An international study claims to have finally found the reason as to why some people who eat a high-fat diet remain slim, while others pile on the weight -- obesity is determined by brain.

The study, led by Monash University, found that a high-fat diet causes brain cells to become insulated from the body preventing vital signals, which tell the body to stop eating and burn energy, from reaching the brain efficiently.

Prof Michael Cowley, who led the study, said there were two clear outcomes from the findings.

“We discovered that a high-fat diet caused brain cells to become insulated from the body, rendering the cells unable to detect signals of fullness to stop eating. Secondly, the insulation also created a further complication in that the body was unable to detect signals to increase energy use and burn off calories,” he said.

The study showed that support cells in the brain developed overgrowth in a high-fat diet. This prevented the regular brain cells from connecting with other neural mechanisms, which determine appetite and energy expenditure.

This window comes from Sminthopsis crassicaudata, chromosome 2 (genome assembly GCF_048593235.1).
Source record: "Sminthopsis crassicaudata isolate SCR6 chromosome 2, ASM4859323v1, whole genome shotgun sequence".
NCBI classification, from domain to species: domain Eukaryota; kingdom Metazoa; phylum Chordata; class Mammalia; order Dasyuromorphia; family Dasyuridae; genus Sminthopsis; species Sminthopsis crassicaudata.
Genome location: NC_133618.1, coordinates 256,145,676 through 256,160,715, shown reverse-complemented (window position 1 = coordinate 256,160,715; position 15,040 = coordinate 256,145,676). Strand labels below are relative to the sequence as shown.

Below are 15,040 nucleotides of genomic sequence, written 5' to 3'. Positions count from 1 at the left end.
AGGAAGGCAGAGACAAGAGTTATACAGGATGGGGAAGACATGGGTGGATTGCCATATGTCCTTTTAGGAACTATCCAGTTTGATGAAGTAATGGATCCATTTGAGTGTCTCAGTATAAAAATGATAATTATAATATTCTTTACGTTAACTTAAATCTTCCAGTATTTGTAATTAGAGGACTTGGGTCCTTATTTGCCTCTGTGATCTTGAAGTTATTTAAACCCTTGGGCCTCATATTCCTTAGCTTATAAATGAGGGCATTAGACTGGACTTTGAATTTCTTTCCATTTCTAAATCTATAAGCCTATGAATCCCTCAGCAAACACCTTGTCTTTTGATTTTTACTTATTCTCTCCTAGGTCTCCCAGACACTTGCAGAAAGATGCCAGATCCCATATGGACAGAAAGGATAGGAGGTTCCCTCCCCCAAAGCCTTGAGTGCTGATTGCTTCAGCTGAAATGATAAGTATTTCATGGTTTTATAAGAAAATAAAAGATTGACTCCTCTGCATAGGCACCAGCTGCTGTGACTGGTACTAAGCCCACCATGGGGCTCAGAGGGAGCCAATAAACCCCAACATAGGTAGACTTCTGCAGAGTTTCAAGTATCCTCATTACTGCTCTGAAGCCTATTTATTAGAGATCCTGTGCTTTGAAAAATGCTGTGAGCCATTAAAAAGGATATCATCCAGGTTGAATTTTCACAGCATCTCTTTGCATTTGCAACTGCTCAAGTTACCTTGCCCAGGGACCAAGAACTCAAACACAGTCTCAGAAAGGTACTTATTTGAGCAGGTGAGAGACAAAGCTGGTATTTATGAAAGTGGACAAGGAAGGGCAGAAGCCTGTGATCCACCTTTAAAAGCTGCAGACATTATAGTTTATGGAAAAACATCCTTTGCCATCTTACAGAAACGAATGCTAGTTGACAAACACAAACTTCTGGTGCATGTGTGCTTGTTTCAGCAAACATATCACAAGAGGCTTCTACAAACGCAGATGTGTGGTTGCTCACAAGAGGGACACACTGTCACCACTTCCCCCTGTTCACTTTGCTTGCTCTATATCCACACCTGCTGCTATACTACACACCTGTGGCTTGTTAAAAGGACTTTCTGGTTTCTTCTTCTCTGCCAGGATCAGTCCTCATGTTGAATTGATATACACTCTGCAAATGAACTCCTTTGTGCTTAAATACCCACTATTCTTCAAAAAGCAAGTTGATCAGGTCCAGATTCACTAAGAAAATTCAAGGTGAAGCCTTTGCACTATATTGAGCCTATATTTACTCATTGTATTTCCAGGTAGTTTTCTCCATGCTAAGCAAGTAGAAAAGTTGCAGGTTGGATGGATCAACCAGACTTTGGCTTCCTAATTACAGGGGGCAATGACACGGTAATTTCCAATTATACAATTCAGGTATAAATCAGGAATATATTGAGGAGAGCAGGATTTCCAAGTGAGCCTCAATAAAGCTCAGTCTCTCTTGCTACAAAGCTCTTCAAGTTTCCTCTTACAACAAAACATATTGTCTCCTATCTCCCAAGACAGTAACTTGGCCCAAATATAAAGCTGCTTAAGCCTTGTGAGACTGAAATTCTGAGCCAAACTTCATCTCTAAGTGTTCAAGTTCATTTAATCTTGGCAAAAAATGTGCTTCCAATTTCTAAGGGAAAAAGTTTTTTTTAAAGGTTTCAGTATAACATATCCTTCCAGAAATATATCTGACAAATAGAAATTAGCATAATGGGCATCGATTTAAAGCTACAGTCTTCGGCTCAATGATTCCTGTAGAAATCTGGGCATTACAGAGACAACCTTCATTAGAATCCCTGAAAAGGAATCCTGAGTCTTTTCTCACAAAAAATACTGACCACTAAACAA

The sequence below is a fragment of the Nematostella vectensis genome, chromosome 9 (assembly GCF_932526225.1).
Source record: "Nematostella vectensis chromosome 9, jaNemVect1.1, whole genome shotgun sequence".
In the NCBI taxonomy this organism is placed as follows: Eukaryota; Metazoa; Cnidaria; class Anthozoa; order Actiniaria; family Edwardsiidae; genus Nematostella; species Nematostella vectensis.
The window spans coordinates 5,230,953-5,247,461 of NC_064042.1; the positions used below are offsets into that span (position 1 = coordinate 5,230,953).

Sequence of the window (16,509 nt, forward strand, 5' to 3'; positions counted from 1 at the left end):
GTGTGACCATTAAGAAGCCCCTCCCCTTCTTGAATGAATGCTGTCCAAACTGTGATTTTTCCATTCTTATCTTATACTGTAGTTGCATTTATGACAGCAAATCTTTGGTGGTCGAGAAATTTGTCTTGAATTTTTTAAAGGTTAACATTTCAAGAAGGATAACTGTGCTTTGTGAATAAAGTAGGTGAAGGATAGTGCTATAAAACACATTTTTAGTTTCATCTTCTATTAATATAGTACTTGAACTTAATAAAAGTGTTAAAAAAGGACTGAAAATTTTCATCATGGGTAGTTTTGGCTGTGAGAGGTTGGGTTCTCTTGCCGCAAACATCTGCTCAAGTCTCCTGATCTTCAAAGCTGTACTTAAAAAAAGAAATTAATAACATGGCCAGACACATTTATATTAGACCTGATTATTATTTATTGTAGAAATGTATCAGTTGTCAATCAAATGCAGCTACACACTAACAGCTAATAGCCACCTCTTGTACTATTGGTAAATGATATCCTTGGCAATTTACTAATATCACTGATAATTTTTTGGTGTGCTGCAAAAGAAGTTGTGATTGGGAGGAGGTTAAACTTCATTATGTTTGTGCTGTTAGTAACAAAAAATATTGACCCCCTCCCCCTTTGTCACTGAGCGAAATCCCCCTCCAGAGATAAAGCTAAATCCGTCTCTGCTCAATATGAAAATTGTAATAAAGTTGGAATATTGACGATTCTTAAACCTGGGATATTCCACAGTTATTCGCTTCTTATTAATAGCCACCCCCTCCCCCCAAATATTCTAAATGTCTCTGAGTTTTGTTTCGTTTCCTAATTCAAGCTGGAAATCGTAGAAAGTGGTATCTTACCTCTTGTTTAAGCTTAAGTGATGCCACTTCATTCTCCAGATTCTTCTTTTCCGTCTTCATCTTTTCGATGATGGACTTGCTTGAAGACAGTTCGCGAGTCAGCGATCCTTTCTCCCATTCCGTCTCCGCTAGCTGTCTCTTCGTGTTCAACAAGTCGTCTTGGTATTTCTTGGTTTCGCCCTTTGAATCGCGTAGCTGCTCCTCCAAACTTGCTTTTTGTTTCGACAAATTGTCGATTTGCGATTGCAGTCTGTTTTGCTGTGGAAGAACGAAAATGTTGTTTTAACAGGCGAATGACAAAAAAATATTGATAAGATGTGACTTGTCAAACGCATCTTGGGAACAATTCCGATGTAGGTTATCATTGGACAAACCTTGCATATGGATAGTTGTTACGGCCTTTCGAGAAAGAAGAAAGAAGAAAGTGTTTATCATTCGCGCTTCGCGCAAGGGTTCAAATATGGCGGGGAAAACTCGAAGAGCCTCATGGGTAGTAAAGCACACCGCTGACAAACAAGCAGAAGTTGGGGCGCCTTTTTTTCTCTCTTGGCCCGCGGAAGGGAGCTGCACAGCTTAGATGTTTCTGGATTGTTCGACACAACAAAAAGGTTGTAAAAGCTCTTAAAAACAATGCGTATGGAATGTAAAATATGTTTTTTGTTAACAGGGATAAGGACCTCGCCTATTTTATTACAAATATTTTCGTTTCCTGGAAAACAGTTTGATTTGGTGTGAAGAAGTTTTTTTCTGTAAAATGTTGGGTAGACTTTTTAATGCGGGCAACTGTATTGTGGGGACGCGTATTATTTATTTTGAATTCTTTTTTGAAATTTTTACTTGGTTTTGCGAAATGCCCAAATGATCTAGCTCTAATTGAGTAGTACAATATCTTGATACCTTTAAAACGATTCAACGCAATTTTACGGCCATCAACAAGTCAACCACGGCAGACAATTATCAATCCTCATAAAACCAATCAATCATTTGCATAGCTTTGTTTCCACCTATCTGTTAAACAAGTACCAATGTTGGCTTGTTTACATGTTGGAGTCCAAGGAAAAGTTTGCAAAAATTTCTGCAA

Prof Cowley said the study findings provide a critical link in addressing the obesity epidemic.

“These neuronal circuits regulate eating behaviours and energy expenditure and are a naturally occurring process in the brain. The circuits begin to form early in life so that people may have a tendency towards obesity even before they eat their first meal,” he said.

Eating a high fat diet causes more “insulation” in the nerve cells, and makes it even harder for the brain to help a person lose weight.

“Obese people are not necessarily lacking willpower.

Their brains do not know how full or how much fat they have stored, so the brain does not tell the body to stop refuelling. Subsequently, their body’s ability to lose weight is significantly reduced,” Prof Cowley said.

For their study, the researchers monitored the eating and body composition of groups of rodents for four months and found those with a neural predisposition to obesity gained 30 per cent more weight compared to six per cent of the group with obesity resistant cells.

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